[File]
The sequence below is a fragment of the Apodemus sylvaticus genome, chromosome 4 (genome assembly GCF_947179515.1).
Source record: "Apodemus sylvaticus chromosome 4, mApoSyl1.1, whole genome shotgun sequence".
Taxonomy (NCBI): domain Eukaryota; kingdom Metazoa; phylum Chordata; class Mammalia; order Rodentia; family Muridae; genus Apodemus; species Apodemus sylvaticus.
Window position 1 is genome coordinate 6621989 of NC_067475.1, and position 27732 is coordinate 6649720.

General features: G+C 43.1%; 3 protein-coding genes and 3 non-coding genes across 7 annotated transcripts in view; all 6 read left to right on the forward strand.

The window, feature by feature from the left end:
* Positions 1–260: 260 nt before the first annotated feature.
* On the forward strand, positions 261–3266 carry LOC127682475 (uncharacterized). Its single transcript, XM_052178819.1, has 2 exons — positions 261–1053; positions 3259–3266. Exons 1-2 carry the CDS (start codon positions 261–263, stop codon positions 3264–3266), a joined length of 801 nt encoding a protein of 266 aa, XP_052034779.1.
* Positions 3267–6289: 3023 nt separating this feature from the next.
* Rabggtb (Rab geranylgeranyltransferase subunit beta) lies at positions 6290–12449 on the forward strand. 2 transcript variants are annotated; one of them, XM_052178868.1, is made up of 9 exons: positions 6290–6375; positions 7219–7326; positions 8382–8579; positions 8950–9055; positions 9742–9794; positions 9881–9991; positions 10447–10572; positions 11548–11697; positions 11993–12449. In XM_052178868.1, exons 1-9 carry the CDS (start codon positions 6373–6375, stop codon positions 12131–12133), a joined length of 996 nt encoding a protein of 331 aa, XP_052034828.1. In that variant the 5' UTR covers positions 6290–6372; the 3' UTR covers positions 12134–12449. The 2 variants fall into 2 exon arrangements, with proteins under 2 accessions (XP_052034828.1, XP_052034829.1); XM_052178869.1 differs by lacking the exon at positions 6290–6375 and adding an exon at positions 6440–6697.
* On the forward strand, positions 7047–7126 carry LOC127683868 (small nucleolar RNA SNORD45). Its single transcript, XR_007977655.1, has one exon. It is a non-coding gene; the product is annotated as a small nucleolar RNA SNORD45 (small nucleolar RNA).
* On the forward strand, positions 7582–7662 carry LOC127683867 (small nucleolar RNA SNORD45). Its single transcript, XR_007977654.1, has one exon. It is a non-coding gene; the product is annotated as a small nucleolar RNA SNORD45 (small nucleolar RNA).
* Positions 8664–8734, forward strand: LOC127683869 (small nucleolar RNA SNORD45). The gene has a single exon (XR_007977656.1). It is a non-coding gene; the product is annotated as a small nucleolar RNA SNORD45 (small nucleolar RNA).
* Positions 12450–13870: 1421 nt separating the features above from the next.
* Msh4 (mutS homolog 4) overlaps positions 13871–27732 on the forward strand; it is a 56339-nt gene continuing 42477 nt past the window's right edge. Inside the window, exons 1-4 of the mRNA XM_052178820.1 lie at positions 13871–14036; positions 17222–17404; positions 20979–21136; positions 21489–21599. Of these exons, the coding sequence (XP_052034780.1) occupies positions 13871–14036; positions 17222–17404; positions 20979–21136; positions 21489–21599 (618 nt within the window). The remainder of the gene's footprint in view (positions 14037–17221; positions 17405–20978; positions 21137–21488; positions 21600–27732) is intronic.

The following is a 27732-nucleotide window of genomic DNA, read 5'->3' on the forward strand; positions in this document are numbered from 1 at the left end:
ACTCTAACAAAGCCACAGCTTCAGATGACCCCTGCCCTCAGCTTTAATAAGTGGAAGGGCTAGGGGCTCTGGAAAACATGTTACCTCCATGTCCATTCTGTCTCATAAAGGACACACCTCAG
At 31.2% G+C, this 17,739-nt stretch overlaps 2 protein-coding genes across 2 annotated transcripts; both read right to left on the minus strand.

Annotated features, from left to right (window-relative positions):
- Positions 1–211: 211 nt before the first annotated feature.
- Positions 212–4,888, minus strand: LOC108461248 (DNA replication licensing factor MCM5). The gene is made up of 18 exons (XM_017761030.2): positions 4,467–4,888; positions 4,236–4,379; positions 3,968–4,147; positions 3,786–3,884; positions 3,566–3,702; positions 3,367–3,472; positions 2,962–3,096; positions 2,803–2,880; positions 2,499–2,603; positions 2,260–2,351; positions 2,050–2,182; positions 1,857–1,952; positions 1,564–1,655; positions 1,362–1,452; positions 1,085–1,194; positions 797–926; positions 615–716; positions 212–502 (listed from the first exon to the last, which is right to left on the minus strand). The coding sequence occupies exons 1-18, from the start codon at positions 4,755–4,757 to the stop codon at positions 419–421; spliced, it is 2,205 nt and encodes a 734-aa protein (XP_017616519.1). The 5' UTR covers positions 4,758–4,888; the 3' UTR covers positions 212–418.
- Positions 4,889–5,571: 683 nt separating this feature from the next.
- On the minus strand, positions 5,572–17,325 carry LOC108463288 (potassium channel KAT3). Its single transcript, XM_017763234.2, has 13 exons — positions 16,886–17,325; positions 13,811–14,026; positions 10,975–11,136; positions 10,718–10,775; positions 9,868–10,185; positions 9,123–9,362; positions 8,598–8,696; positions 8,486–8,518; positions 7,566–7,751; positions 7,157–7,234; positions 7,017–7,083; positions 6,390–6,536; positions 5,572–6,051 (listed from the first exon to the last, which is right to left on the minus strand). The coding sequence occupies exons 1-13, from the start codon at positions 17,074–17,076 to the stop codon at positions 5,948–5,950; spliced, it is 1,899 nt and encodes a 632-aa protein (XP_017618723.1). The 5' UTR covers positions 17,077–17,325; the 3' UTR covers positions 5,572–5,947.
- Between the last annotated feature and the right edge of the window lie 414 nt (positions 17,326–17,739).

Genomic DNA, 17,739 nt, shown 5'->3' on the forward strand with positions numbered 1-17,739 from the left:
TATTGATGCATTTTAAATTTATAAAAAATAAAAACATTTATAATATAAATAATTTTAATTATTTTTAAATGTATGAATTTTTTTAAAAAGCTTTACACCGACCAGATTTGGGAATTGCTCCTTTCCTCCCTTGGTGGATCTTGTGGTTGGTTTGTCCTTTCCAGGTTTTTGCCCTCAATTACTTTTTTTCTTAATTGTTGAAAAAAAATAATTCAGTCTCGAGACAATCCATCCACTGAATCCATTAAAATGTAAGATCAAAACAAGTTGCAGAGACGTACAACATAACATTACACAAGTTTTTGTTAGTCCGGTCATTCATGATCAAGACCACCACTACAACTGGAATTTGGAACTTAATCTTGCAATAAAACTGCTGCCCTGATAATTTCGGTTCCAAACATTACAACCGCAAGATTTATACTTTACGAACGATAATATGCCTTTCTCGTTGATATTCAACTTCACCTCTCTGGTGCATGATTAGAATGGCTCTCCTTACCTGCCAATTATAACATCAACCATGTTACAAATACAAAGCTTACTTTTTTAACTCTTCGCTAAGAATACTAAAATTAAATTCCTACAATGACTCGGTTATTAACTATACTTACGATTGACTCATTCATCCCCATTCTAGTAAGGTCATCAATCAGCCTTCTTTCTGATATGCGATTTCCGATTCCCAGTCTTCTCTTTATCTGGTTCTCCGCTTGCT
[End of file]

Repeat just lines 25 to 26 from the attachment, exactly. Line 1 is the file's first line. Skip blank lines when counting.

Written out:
Genomic DNA, 17,739 nt, shown 5'->3' on the forward strand with positions numbered 1-17,739 from the left:
TATTGATGCATTTTAAATTTATAAAAAATAAAAACATTTATAATATAAATAATTTTAATTATTTTTAAATGTATGAATTTTTTTAAAAAGCTTTACACCGACCAGATTTGGGAATTGCTCCTTTCCTCCCTTGGTGGATCTTGTGGTTGGTTTGTCCTTTCCAGGTTTTTGCCCTCAATTACTTTTTTTCTTAATTGTTGAAAAAAAATAATTCAGTCTCGAGACAATCCATCCACTGAATCCATTAAAATGTAAGATCAAAACAAGTTGCAGAGACGTACAACATAACATTACACAAGTTTTTGTTAGTCCGGTCATTCATGATCAAGACCACCACTACAACTGGAATTTGGAACTTAATCTTGCAATAAAACTGCTGCCCTGATAATTTCGGTTCCAAACATTACAACCGCAAGATTTATACTTTACGAACGATAATATGCCTTTCTCGTTGATATTCAACTTCACCTCTCTGGTGCATGATTAGAATGGCTCTCCTTACCTGCCAATTATAACATCAACCATGTTACAAATACAAAGCTTACTTTTTTAACTCTTCGCTAAGAATACTAAAATTAAATTCCTACAATGACTCGGTTATTAACTATACTTACGATTGACTCATTCATCCCCATTCTAGTAAGGTCATCAATCAGCCTTCTTTCTGATATGCGATTTCCGATTCCCAGTCTTCTCTTTATCTGGTTCTCCGCTTGCT